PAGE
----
A philosophy of life

Filed under: life,shopshopshop — Tags: , , — Towse @ 2:49 am

Had a nice long, ranging chat with Hermon Baker when I stopped in at Yone Beads on Union on my way back from the library and further places afield. (Complete list of stops and purchases on the day after Christmas: Cost Plus: nothing. Even at 75% off there was nothing there I needed, but seems I needed a couple small, blank canvases and a sketchbook (all on sale — total price <$10) at Artist & Craftsman Supply on Columbus.)

Baker and I talked about life and warm beds, the weather and the tiger sculpture that’s allegedly over on the Greenwich Steps. I need to go over and see if I can find it. One of his earlier customers hadn’t been able to. We wondered whether it had already been removed.

We talked about the year ending and his negative view of “top ten” lists for the year. Life is not a competition, he said. We shouldn’t be ranking this or that as on or off the top ten list for the year. Winners or losers. Top ten or not. Don’t.

I left the shop with two beautiful beads I will find some use for and something to think about.

December 21, 2008

Costco chicken from the roasting spit

Filed under: food,recipes,shopshopshop — Towse @ 9:31 pm

On Tuesday, when I was fasting and girding my loins for the prep mix I needed to drink, his nibs was at work. He stopped at Trader Joe’s and Costco on the way home for milk, eggs, gas, things we’d run low on before we left town.

At Costco, he bought a rotisserie chicken — $4.99 — something we’d never bought before. He needed something for dinner because he knew I was fasting and wouldn’t feel like cooking, and he didn’t want anything complicated. Roast chicken sounded good to him (and smelled sinfully delicious to my poor fasting self when he arrived home with it). He said the rotisserie chicken shelves, usually filled with packaged roasted chicken, were bare and a line of people (young, old, moms with kids in tow, more) waited for the butchers to take the roasted chickens off their spits and packaged them up.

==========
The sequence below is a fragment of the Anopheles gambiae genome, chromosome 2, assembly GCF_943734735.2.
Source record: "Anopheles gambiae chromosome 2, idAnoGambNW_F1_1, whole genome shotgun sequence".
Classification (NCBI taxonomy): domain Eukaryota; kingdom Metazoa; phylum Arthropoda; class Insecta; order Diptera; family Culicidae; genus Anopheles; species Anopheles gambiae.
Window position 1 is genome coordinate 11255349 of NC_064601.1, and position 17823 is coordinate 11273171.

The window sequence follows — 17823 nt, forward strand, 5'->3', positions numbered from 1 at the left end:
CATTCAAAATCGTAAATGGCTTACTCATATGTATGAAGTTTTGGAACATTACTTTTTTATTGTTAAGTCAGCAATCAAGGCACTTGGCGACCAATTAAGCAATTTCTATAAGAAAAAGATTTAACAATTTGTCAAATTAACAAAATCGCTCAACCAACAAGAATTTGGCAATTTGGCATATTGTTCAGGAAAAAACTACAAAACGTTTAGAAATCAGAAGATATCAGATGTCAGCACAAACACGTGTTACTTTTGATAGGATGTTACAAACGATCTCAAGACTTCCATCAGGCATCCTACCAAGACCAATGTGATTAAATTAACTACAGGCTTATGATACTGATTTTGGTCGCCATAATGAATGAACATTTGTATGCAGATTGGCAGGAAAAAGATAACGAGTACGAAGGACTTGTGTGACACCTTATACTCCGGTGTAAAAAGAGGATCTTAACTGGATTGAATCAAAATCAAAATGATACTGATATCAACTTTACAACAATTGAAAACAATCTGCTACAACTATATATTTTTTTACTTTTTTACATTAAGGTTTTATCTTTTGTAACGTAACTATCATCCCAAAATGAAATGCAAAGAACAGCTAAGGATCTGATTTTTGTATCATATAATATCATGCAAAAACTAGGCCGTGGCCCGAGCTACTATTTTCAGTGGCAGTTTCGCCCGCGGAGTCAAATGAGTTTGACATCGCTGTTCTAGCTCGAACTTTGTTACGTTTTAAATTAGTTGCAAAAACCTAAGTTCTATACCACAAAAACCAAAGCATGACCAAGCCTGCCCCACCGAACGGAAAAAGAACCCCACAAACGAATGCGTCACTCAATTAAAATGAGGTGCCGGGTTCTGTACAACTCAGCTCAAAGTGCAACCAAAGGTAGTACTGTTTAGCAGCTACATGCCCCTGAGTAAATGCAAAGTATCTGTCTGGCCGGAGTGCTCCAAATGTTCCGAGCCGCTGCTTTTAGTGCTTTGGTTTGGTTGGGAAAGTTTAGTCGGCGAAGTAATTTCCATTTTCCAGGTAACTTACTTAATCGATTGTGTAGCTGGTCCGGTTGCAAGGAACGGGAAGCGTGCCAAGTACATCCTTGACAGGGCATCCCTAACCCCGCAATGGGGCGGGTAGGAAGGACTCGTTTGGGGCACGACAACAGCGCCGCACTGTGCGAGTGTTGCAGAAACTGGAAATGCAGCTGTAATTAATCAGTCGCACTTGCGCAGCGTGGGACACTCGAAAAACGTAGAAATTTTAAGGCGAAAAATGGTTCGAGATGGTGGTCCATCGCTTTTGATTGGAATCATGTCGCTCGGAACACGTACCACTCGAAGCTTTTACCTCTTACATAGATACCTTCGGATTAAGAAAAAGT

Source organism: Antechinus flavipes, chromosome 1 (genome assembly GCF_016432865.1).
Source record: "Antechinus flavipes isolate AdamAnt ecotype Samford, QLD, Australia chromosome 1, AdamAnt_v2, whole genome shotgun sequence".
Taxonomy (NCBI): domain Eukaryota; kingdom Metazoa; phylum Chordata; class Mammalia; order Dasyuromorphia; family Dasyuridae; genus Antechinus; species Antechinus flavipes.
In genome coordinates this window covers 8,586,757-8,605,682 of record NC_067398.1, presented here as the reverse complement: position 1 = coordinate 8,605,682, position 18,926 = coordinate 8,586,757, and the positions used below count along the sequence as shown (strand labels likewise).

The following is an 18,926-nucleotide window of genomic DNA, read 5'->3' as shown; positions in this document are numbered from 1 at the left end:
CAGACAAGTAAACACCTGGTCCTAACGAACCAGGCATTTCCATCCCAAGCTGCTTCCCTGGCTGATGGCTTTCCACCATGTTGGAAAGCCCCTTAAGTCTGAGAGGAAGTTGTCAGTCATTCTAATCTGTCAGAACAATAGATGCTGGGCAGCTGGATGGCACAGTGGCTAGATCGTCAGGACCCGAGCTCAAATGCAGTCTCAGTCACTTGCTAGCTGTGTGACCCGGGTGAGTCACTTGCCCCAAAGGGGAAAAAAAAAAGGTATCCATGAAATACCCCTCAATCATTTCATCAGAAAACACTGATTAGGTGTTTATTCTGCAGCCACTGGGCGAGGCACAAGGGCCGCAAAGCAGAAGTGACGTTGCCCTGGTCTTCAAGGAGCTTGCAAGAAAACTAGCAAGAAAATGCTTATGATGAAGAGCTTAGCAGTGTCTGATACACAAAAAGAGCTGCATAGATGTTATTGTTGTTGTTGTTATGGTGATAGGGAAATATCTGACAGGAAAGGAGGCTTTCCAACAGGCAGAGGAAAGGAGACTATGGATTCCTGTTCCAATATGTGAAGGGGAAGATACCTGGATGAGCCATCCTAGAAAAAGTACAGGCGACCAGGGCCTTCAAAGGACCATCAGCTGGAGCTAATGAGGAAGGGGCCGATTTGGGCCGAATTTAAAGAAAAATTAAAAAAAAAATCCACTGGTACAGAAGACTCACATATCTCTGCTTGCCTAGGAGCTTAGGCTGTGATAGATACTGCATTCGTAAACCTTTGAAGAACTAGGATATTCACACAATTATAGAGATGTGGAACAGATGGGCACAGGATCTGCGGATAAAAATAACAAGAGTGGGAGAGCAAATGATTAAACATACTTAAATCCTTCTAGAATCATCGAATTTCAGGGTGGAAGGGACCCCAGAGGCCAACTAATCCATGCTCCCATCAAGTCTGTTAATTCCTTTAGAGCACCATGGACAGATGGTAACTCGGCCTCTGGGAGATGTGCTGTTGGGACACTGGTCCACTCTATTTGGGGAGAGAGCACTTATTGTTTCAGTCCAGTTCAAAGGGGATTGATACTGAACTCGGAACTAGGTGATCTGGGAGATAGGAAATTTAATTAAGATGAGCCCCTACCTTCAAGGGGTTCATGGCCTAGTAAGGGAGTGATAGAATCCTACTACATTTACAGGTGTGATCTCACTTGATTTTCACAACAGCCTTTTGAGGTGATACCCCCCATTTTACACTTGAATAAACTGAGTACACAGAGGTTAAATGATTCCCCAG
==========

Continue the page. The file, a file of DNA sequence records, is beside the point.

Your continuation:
Tuesday night he had roast chicken for dinner. Wednesday night we both had roast chicken for dinner. Friday night I stripped meat off the chicken carcass and legs and made chicken pot pie for dinner, setting aside enough white breast meat for two sandwiches or another meal.

Friday, while the pot pie was baking, I broke the chicken carcass into pieces and put it and the wings and the leg bones whose meat I’d used in the pot pie into a pot. Added chopped fresh garlic, ground pepper, chopped carrots and chopped onions. Covered just barely with water and let it simmer. After dinner, I fetched out some of the bones and picked the meat off, then threw the bones back in and set the pot to simmer some more.

Let the pot cool overnight on the stove. Yesterday afternoon I picked the bones out of the cooled broth. All the meat had fallen off the bones and the broth had thickened due to the collagen in the bone-ish bits. I took the hand blender and swirled the broth and chicken and carrots and onions and garlic into a thick soup and put the soup back on the stove to heat up. Meanwhile, I minced up a few cloves of garlic and browned some button mushrooms in butter and half the garlic. Tossed them into the soup. I snapped some green beans and cooked them in butter and garlic for a bit and tossed them (still crisp) into the soup. Added some hot curry powder and some fresh tarragon I fetched from the deck while we were giving the architects the grand tour.